FROM THE UNITED STATES DISTRICT COURT FOR THE DISTRICT OF NEW
MEXICO (D.C. Nos. 1:16-CV-00566-WJ-WPL and
Stephen P. McCue, Federal Public Defender, Office of the
Federal Public Defender, Albuquerque, New Mexico, for
R.W. Braun, Assistant United States Attorney (Damon P.
Martinez, United States Attorney, and James D. Tierney,
Acting United States Attorney, with him on the briefs),
Office of the United States Attorney, Albuquerque, New
Mexico, for Appellee.
TYMKOVICH, Chief Judge, EBEL, and LUCERO, Circuit Judges.
TYMKOVICH, CHIEF JUDGE.
Miller was sentenced as a career offender under the 1998
version of the Sentencing Guidelines, based in part on his
prior conviction for a crime of violence. After the Supreme
Court's decision in Johnson v. United States,
135 S.Ct. 2551 (2015), Miller filed a petition under 28
U.S.C. § 2255 to vacate his career-offender sentence,
arguing his sentence violates due process. Specifically,
Miller contended the residual clause in the Guidelines is
void for vagueness-a rule he argued applies retroactively in
collateral proceedings. Miller further argued none of his
prior convictions qualify as a "crime of violence"
under the surviving clauses of the career-offender guideline.
district court dismissed Miller's motion with prejudice.
The court agreed the residual clause in the mandatory
Guidelines did not survive Johnson, but it concluded
that the rule is not substantive and therefore does not have
retroactive effect on collateral review. Instead, the court
reasoned, a rule invalidating the residual clause in the
Guidelines alters only the methods used to determine whether
a defendant should be sentenced as a career offender and
therefore has a procedural function.
jurisdiction under 28 U.S.C. §§ 1291 and 2253(c),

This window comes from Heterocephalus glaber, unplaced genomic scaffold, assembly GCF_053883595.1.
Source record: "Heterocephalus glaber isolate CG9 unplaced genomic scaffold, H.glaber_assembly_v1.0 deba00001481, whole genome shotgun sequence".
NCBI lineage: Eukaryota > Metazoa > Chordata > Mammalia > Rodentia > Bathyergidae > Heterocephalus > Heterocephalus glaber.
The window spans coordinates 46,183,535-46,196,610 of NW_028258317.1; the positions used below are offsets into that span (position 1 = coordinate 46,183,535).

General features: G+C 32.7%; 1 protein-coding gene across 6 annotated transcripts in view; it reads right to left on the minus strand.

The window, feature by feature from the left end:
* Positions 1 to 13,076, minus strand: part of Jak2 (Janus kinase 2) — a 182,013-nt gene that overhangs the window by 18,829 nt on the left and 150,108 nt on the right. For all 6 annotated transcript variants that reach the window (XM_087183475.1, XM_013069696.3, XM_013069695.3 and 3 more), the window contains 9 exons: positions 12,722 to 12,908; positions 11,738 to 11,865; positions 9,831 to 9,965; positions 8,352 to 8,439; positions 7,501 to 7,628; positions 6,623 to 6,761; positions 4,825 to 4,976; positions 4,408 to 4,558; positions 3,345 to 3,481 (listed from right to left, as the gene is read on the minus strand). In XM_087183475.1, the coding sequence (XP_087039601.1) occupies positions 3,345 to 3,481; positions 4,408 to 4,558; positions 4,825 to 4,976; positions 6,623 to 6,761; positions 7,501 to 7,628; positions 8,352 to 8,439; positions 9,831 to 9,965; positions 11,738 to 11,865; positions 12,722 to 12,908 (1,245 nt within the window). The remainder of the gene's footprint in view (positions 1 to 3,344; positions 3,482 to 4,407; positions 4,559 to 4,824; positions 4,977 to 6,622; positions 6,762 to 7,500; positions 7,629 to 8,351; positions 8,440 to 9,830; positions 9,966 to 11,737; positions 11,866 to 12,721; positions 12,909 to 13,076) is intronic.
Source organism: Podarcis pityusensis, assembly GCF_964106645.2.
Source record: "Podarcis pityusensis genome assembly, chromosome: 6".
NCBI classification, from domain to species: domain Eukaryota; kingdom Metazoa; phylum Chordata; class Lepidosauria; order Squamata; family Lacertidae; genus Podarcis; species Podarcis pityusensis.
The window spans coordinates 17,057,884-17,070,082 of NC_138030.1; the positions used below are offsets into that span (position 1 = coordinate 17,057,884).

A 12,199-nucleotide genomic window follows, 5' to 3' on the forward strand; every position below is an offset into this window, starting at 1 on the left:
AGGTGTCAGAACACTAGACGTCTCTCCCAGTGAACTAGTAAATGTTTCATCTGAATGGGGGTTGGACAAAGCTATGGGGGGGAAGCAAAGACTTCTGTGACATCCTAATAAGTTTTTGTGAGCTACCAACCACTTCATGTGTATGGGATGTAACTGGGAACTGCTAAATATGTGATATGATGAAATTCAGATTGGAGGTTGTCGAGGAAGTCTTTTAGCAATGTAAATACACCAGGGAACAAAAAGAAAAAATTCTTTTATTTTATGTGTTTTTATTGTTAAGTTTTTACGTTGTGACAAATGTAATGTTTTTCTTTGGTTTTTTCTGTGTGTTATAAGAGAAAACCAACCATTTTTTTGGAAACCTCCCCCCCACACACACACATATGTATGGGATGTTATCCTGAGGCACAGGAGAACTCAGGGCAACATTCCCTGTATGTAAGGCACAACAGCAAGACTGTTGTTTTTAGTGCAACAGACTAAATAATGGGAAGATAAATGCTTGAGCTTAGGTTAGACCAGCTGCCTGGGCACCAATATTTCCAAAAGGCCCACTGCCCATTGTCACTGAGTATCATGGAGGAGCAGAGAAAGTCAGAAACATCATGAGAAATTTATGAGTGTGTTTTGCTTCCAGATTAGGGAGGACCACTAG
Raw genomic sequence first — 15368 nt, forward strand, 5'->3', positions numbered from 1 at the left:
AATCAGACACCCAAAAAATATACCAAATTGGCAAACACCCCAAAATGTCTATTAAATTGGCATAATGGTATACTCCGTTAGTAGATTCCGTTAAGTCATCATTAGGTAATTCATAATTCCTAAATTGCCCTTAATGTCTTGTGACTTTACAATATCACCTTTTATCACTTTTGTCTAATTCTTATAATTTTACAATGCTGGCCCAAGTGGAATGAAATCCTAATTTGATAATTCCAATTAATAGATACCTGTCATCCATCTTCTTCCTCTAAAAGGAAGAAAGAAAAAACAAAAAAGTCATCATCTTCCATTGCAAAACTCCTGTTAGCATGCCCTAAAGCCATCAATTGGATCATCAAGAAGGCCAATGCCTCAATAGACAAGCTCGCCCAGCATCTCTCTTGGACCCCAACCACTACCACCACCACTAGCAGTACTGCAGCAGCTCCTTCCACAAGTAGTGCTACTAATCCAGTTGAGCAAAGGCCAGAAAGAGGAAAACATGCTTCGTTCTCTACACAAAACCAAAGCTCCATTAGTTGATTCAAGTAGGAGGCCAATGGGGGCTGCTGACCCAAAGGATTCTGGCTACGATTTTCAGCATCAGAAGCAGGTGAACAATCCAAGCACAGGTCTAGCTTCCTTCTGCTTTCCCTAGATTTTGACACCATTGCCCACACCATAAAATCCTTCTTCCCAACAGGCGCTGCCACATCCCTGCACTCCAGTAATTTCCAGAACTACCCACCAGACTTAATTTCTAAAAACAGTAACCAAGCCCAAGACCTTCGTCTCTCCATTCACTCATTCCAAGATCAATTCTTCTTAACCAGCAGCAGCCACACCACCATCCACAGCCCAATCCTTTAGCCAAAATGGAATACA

we affirm the dismissal of Miller's motion, though for
different reasons. As an initial matter, we decline to
exercise our discretion to dismiss Miller's petition as
untimely. The government forfeited this argument and offers
no persuasive reasons why we should consider it anyway.
Nevertheless, Miller cannot prevail on the merits. Even
assuming Johnson extends to the mandatory
Guidelines, and that the rule has substantive, retroactive
effect, the residual clause was not unconstitutionally vague
as applied to Miller's conduct. When Miller was
sentenced, the commentary to the career-offender guideline
designated robbery-Miller's prior offense of
conviction-as a crime of violence. Because Miller's
conduct was clearly proscribed, his vagueness challenge must
fail on the merits.
1998, Rodney Miller pleaded guilty to one count of possession
with intent to distribute cocaine base, in violation of 21
U.S.C. §§ 841(a)(1) and (b)(1)(A)(iii). Miller was
designated a career offender under § 4B1.1 of the 1998
version of the Sentencing Guidelines, because he had been
convicted of a controlled substance offense and had at least
two prior convictions for crimes of violence or
drug-trafficking offenses as defined in § 4B1.2(a). In
addition to a prior drug-trafficking conviction, Miller had
prior convictions for New Mexico robbery, armed robbery, and